When planning your motorcycle tours, it can be wise to choose to ride harder on some days more than others.
The first time I traveled from Michigan to the western United States on a motorcycle, I took my time. Each day was between 250-350 miles of distance traveled and I didn’t even think about trying to ride farther on a given day.
Twenty years later, I’m a bit more choosy about where to spend my precious paid-vacation time. (Unlike several retired friends of mine, I still work for a living.)
The Plan for This Trip…
For example, the trip I’m currently on involves a gathering (The Par-Tay) in Washington state near Olympia. I decided that I wanted to ride as much of the west coast as I could given the one week I had to get there. Riding the west coast means (or at least it should mean) lots of California Highway 1 and US101. Both of these roads can be curvy and they both have big changes in elevation. In other words, you do not make time on these roads. Besides, even if you engage in a spirited traversal of these venerable routes, you’re still obligated to stop to take pictures or just gaze at the wonders. You are, after all, on vacation.
So, if you’re going to a lot as many days as possible to travel the coast, you have to get there. In my case, I had a bit of a head start because I was starting from Kansas City, Missouri instead of my home in southeastern Michigan. The great expanses of Kansas and eastern Colorado are worth lallygagging through once, but not so much after repeated trips. I’ve been through the Great Plains many times, so my decision was to slab-blast my way across them on interstate highways.
While I could certainly spend lots of time exploring the wonderful riding roads in Colorado (there’s a whole two-week trip in itself), that wasn’t the goal for this trip. The good news is that slab blasting through Colorado on I70 west of Denver is one of the more scenic interstate highways in the entire country. Similarly, continuing west on I70 through Utah is not bad either. (Again, Utah can also eat up weeks of riding the good roads in that state).
I planned to exit I80 at Salinas, UT and take US50 the rest of the way across Utah and Nevada. Then I could ride over Carson Pass (CA88) into California and visit with friends for a evening before one last dash west to the coast at Bodega Bay. Then the trip would slow down a bit at I took my time for the meat the of this trip: the west coast highways.
As it turned out, I rode just over 600 miles the first day to get from Kansas City to Denver, CO. As is my custom when pushing high miles in hot conditions, I got a hotel room for the night. (I also needed to do laundry.)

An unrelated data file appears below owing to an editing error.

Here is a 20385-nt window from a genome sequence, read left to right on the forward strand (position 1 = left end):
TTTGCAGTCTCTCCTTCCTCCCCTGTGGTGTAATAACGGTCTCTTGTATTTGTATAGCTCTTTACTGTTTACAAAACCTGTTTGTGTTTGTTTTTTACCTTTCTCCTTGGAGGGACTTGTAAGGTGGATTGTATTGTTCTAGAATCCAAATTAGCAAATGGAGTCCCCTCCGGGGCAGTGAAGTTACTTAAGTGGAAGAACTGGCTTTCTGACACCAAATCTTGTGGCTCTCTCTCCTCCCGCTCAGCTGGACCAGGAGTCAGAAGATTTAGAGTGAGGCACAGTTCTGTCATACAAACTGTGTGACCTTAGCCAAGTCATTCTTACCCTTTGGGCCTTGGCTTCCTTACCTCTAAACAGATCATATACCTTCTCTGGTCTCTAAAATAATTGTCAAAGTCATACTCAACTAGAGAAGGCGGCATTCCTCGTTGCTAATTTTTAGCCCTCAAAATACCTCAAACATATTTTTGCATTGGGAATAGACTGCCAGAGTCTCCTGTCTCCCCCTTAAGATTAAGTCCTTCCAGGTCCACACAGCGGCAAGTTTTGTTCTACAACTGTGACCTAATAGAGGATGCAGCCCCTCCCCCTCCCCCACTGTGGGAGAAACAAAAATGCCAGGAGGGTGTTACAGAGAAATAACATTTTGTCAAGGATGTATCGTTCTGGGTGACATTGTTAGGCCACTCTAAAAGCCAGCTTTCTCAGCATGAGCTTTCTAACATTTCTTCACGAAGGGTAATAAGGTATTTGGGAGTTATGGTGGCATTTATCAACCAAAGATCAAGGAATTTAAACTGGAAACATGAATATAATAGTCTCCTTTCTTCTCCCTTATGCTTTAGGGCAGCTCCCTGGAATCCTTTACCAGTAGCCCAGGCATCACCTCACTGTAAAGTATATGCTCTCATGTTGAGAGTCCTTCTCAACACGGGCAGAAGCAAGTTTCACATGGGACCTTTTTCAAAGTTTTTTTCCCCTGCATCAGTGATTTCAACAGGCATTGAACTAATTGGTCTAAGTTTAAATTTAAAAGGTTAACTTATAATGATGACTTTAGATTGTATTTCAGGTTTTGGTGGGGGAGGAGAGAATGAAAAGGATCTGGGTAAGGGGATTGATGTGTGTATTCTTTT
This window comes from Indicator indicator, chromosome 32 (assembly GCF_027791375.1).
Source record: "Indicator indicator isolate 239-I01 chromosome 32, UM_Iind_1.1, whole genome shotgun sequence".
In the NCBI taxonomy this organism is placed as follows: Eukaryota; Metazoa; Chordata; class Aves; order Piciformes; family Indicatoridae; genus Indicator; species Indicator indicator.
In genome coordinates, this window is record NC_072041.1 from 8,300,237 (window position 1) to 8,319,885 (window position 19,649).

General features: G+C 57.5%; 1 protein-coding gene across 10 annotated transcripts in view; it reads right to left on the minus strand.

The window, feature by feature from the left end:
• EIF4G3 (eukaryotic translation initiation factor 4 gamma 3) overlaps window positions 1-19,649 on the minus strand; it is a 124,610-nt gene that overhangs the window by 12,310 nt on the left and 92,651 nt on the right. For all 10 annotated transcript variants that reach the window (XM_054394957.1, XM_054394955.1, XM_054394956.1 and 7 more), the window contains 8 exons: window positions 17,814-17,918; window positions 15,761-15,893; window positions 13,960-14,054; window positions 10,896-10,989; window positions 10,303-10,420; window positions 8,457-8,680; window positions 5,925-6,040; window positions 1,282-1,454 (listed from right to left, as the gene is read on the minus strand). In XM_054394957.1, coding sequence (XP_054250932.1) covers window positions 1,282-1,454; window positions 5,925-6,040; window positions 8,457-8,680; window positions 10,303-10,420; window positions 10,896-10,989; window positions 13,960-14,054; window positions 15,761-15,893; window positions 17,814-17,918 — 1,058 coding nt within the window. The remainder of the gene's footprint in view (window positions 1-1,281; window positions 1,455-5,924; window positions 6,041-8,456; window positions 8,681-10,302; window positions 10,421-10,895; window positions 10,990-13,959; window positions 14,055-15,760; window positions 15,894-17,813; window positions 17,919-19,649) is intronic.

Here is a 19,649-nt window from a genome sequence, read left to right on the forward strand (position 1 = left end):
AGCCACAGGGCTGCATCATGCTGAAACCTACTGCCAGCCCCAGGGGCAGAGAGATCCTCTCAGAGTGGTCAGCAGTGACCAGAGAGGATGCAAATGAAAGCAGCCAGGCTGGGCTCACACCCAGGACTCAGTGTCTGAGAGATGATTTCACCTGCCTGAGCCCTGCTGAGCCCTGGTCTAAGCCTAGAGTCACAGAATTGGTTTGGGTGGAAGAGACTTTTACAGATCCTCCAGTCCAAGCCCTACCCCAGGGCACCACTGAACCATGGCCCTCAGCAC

The next day I blasted through the mountains west of Denver and endured the searing head of western Colorado and the Capitol Reef region of Utah. Just to make things interesting, that juncture of the trip included a storm front where the rain, while visible in the sky, was barely making it to the ground because it was evaporating so quickly. Still, the extra moisture in the air was enough to drop the temperature from over 100ºF to about 73ºF. That was a nice relief. By the time I pulled into Ely, NV, I’d covered 675 miles.
The Friend Factor…
Leaving Ely the next morning, I knew that the two long prior days left a slightly shorter day (only 450 miles) to get to my friend’s house, who had volunteered to host me for a night on my way to the coast. While pushing hard to cover ground can involve riding late into the night (one of the reasons I have so much light on the front of the Nightowl), showing up at 10pm at a friend’s house to spend the night isn’t very sociable. It’s much better to arrive in time to chat a bit, have dinner at a normal time (whatever that means to your hosts), and chat some more before it’s time to sleep. Consequently, the decision to ride harder on a given day may be due to the accommodations waiting for you at the end of that day.
My last day found me riding a mere 261 miles to get to the end of my first day of coast riding. I was riding the fastest route available to get me to the coast. The I consciously stopped to take some photos and generally meander around a bit to kill some time. Mentally shifting gears from the go-go-go mentality to the sightseeing mentality.
Now I have two solid days where I can keep a fairly sane pace and enjoy the vistas and great riding roads of America’s west coast.